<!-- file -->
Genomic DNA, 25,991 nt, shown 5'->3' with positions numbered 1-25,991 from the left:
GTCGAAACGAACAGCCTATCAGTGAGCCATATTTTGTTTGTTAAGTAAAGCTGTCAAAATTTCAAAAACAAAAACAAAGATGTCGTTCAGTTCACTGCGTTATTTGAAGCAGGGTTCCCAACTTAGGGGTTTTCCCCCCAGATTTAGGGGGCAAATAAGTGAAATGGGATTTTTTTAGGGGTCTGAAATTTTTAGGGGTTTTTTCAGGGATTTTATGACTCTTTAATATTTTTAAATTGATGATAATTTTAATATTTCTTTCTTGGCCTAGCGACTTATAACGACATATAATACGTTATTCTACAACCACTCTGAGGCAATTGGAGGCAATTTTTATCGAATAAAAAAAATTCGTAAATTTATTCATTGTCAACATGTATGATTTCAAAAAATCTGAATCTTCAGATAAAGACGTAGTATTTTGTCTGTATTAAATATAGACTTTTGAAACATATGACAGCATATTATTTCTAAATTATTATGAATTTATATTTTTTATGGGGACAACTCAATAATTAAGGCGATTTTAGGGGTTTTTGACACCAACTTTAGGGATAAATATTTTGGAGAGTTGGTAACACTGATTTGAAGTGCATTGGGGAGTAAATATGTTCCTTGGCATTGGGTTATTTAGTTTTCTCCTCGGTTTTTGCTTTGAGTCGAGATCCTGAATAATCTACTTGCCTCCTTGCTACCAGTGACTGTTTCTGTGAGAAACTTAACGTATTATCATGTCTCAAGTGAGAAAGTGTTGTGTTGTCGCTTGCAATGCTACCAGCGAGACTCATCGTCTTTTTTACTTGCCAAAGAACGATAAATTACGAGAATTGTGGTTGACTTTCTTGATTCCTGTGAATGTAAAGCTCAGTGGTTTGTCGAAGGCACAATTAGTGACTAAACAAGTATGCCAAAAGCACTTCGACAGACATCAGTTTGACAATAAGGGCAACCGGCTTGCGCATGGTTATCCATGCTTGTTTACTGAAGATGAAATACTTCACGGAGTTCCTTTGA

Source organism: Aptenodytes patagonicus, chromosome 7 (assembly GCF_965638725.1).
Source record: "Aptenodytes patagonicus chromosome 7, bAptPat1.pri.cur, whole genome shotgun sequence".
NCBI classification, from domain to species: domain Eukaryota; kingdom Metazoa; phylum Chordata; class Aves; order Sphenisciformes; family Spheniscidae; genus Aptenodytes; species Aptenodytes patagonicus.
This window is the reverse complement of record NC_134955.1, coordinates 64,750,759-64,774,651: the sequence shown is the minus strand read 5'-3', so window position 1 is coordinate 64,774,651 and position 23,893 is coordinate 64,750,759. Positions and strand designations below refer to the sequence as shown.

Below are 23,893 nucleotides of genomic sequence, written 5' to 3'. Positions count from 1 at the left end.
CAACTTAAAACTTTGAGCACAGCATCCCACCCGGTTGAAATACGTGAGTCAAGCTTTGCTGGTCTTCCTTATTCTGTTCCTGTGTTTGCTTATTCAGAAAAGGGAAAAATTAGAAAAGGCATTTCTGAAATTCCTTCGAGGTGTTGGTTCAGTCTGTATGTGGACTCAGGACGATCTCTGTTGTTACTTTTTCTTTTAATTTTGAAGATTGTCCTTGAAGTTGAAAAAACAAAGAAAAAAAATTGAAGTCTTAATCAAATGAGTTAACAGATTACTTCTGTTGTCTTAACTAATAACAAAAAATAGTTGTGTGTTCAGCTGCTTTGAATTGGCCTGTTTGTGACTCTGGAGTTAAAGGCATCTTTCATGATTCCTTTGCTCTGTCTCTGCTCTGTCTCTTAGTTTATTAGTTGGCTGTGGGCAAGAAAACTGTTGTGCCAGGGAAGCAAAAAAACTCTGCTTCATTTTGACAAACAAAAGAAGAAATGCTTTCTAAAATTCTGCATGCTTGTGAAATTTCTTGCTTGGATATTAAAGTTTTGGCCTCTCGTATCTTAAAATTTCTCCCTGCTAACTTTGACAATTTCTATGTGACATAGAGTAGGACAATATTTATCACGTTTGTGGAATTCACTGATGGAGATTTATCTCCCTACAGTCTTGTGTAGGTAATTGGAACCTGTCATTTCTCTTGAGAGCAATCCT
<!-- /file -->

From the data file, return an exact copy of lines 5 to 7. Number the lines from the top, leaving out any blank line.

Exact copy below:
NCBI classification, from domain to species: domain Eukaryota; kingdom Metazoa; phylum Chordata; class Aves; order Sphenisciformes; family Spheniscidae; genus Aptenodytes; species Aptenodytes patagonicus.
This window is the reverse complement of record NC_134955.1, coordinates 64,750,759-64,774,651: the sequence shown is the minus strand read 5'-3', so window position 1 is coordinate 64,774,651 and position 23,893 is coordinate 64,750,759. Positions and strand designations below refer to the sequence as shown.

Below are 23,893 nucleotides of genomic sequence, written 5' to 3'. Positions count from 1 at the left end.